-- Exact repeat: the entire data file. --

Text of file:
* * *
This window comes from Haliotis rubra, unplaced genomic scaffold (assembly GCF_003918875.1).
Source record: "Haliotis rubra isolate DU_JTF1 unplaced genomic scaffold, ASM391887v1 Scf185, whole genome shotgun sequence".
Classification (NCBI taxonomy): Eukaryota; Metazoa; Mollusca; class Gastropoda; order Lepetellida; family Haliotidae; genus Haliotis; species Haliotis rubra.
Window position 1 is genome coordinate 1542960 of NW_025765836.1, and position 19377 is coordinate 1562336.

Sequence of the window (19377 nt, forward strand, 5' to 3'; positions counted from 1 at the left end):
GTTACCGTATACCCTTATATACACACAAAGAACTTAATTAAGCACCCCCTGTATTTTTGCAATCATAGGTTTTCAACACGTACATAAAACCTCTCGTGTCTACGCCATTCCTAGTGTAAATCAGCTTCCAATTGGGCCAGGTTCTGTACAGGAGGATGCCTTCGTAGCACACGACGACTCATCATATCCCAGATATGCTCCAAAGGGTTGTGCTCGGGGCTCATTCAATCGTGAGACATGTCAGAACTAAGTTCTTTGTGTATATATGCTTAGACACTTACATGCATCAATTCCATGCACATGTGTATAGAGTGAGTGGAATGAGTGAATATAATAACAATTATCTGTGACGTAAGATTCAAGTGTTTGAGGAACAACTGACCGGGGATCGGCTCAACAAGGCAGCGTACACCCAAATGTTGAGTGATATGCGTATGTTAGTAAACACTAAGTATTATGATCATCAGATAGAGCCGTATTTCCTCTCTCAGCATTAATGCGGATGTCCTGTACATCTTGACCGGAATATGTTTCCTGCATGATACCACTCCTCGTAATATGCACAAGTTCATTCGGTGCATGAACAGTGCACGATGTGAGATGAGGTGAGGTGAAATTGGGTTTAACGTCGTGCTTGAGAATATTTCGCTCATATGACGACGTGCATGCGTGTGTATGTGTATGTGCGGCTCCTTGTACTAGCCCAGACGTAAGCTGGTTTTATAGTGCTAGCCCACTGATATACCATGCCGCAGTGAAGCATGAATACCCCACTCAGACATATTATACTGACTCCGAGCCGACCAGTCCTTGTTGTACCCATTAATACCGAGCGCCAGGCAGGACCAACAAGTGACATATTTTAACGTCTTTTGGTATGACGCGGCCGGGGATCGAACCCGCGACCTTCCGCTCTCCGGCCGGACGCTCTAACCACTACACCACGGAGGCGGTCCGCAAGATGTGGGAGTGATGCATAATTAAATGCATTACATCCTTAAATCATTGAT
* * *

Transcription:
This window comes from Haliotis rubra, unplaced genomic scaffold (assembly GCF_003918875.1).
Source record: "Haliotis rubra isolate DU_JTF1 unplaced genomic scaffold, ASM391887v1 Scf185, whole genome shotgun sequence".
Classification (NCBI taxonomy): Eukaryota; Metazoa; Mollusca; class Gastropoda; order Lepetellida; family Haliotidae; genus Haliotis; species Haliotis rubra.
Window position 1 is genome coordinate 1542960 of NW_025765836.1, and position 19377 is coordinate 1562336.

Sequence of the window (19377 nt, forward strand, 5' to 3'; positions counted from 1 at the left end):
GTTACCGTATACCCTTATATACACACAAAGAACTTAATTAAGCACCCCCTGTATTTTTGCAATCATAGGTTTTCAACACGTACATAAAACCTCTCGTGTCTACGCCATTCCTAGTGTAAATCAGCTTCCAATTGGGCCAGGTTCTGTACAGGAGGATGCCTTCGTAGCACACGACGACTCATCATATCCCAGATATGCTCCAAAGGGTTGTGCTCGGGGCTCATTCAATCGTGAGACATGTCAGAACTAAGTTCTTTGTGTATATATGCTTAGACACTTACATGCATCAATTCCATGCACATGTGTATAGAGTGAGTGGAATGAGTGAATATAATAACAATTATCTGTGACGTAAGATTCAAGTGTTTGAGGAACAACTGACCGGGGATCGGCTCAACAAGGCAGCGTACACCCAAATGTTGAGTGATATGCGTATGTTAGTAAACACTAAGTATTATGATCATCAGATAGAGCCGTATTTCCTCTCTCAGCATTAATGCGGATGTCCTGTACATCTTGACCGGAATATGTTTCCTGCATGATACCACTCCTCGTAATATGCACAAGTTCATTCGGTGCATGAACAGTGCACGATGTGAGATGAGGTGAGGTGAAATTGGGTTTAACGTCGTGCTTGAGAATATTTCGCTCATATGACGACGTGCATGCGTGTGTATGTGTATGTGCGGCTCCTTGTACTAGCCCAGACGTAAGCTGGTTTTATAGTGCTAGCCCACTGATATACCATGCCGCAGTGAAGCATGAATACCCCACTCAGACATATTATACTGACTCCGAGCCGACCAGTCCTTGTTGTACCCATTAATACCGAGCGCCAGGCAGGACCAACAAGTGACATATTTTAACGTCTTTTGGTATGACGCGGCCGGGGATCGAACCCGCGACCTTCCGCTCTCCGGCCGGACGCTCTAACCACTACACCACGGAGGCGGTCCGCAAGATGTGGGAGTGATGCATAATTAAATGCATTACATCCTTAAATCATTGAT